Rumors began late Tuesday evening when Bonnell confirmed the Hornets were pursuing Stephenson, after saying throughout free agency the Hornets were not interested in his talents.
Stephenson’s contract is modest compared to the max offer given to Gordon Hayward, and is only slightly more than the five-year, $44 million contract offered to him by the Indiana Pacers.
The signing will come as a sigh of relief to some Hornets fans, many of whom have questioned Rich Cho’s free agency tactics so far. Looking only at the positives Stephenson brings to Charlotte makes the signing seem simple. Lance Stephenson had a break-out season in 2013-14, averaging 13.8 points, 7.3 rebounds and 4.7 assists. His 3-point shooting percentage and usage rate have increased the past three seasons as well, and he is a major defensive talent.
Others will be discouraged by the Stephenson signing. By now, all NBA fans are aware of Lance’s antics. From flopping and ear blowing, to calling out the best player in the league during the playoffs only, Lance Stephenson is undoubtedly a high-maintenance, often combustible player.
What does Stephenson’s signing mean for the Charlotte Hornets next season? Several things now appear evident:
First, Charlotte management was not comfortable going into next season with a perimeter combination of Gerald Henderson, Michael Kidd-Gilchrist, P.J. Hairston and Gary Neal. Henderson, a team captain last season, was unable to hold his own against league-average guards, looking particularly bad against Dwyane Wade in the playoffs. The others don’t possess the same all-around game as Stephenson. The Hornets are committed to Al Jefferson, and Stephenson will provide more spacing for the big man.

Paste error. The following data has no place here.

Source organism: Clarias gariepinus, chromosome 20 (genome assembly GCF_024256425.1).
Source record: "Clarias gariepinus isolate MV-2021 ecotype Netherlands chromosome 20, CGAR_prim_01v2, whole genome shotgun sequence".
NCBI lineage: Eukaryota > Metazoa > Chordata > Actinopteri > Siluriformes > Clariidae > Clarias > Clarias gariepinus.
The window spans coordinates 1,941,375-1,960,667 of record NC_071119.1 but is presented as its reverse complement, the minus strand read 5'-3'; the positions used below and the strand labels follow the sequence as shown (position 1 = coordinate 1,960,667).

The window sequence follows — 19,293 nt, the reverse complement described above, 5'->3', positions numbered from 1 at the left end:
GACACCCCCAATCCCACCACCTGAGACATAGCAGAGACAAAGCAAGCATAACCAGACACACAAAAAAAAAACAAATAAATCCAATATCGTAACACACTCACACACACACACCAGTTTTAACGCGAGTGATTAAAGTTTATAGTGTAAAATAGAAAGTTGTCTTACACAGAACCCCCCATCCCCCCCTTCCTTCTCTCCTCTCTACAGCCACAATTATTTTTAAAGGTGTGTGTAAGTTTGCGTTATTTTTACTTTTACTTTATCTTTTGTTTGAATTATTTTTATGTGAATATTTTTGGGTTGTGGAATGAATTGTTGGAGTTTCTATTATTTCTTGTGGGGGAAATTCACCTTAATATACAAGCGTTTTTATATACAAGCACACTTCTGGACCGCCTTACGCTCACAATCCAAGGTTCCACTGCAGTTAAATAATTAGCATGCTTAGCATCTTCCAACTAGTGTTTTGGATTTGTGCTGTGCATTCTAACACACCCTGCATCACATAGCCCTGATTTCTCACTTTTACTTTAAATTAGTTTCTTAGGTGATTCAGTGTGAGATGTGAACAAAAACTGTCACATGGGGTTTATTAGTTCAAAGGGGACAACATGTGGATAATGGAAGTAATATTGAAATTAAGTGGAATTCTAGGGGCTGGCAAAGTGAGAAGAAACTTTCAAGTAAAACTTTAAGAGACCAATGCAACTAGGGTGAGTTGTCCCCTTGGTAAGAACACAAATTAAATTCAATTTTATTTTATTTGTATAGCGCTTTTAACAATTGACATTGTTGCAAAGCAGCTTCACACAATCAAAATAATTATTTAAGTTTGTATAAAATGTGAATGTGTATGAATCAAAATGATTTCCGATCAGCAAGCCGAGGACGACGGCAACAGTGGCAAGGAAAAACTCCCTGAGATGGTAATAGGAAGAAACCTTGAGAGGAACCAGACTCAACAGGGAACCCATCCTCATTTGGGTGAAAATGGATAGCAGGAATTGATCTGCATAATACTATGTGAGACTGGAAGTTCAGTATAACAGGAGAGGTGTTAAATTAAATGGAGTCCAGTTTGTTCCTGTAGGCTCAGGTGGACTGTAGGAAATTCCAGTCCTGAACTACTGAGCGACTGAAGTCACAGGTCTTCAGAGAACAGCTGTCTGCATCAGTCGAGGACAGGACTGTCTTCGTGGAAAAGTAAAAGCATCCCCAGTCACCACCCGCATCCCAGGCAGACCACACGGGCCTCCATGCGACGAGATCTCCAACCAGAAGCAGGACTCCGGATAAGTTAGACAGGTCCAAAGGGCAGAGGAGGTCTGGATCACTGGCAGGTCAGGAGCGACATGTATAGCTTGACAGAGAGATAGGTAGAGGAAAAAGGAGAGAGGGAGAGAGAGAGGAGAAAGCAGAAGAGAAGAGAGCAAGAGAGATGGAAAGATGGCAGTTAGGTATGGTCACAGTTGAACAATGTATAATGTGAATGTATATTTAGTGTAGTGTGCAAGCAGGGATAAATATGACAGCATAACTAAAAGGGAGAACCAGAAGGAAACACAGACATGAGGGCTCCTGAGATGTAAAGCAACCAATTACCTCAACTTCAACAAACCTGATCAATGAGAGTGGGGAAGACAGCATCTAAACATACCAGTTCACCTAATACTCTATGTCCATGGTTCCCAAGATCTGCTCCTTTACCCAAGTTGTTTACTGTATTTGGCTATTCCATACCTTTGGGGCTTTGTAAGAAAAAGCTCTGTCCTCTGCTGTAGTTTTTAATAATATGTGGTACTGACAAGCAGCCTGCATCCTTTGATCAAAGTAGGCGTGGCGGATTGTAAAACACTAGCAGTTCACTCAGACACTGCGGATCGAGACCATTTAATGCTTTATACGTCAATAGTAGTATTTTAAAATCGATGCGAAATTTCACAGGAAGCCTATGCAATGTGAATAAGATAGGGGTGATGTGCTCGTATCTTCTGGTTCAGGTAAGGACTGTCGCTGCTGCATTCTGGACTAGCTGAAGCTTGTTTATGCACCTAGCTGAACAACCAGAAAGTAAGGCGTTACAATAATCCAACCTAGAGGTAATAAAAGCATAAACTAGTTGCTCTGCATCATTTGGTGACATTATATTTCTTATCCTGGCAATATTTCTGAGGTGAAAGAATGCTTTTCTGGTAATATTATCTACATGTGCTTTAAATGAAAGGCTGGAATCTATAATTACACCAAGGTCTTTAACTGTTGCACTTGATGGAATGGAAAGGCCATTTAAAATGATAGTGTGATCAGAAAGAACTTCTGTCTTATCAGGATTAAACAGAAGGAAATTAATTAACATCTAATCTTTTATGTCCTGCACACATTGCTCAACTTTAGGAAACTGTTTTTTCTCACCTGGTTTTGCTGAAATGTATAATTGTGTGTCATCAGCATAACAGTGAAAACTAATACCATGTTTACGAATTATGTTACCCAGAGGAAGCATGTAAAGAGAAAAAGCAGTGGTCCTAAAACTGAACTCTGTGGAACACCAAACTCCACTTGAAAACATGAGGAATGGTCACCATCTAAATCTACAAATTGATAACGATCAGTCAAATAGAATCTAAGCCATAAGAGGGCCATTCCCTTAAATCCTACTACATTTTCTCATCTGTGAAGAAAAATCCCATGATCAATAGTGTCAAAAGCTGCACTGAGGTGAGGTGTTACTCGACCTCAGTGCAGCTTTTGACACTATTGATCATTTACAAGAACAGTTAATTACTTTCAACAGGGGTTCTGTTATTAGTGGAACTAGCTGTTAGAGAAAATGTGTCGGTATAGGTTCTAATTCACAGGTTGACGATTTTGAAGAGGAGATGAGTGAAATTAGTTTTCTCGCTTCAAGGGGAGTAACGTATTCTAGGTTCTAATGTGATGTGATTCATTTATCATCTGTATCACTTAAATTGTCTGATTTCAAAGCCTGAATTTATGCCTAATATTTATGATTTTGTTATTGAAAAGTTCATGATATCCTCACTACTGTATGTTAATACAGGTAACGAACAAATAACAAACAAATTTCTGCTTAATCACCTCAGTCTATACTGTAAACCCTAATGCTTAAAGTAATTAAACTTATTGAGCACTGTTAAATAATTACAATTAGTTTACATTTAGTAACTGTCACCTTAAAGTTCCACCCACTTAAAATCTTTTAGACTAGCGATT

Next, the signing means that the Hornets must really believe their locker room is cohesive enough to withstand Stephenson’s moodiness. The 2013-14 Pacers were a dramatic bunch, culminating in their near-collapse against the Hawks in the opening round of the playoffs. Head Coach Steve Clifford has touted the Hornets leadership as one of the team’s biggest strengths. Stephenson will certainly test Charlotte’s leaders.
Finally, the Hornets management must have looked at the Eastern Conference landscape and been unsatisfied with the Hornet’s spot in the crowd. Cleveland obviously improved with the LeBron James signing. The Bulls will be markedly better with the return of Derrick Rose and the addition of Pau Gasol. Washington, Toronto, and even Miami appear to be locks for the post-season, with Atlanta, New York, Brooklyn, and Detroit looking more competitive than last season. Adding Lance not only strengthens Charlotte’s standing within the East, but simultaneously hurts an opponent.
What do you think? Will Lance Stephenson fit as a Hornet? Let your voice be heard in the comments section below!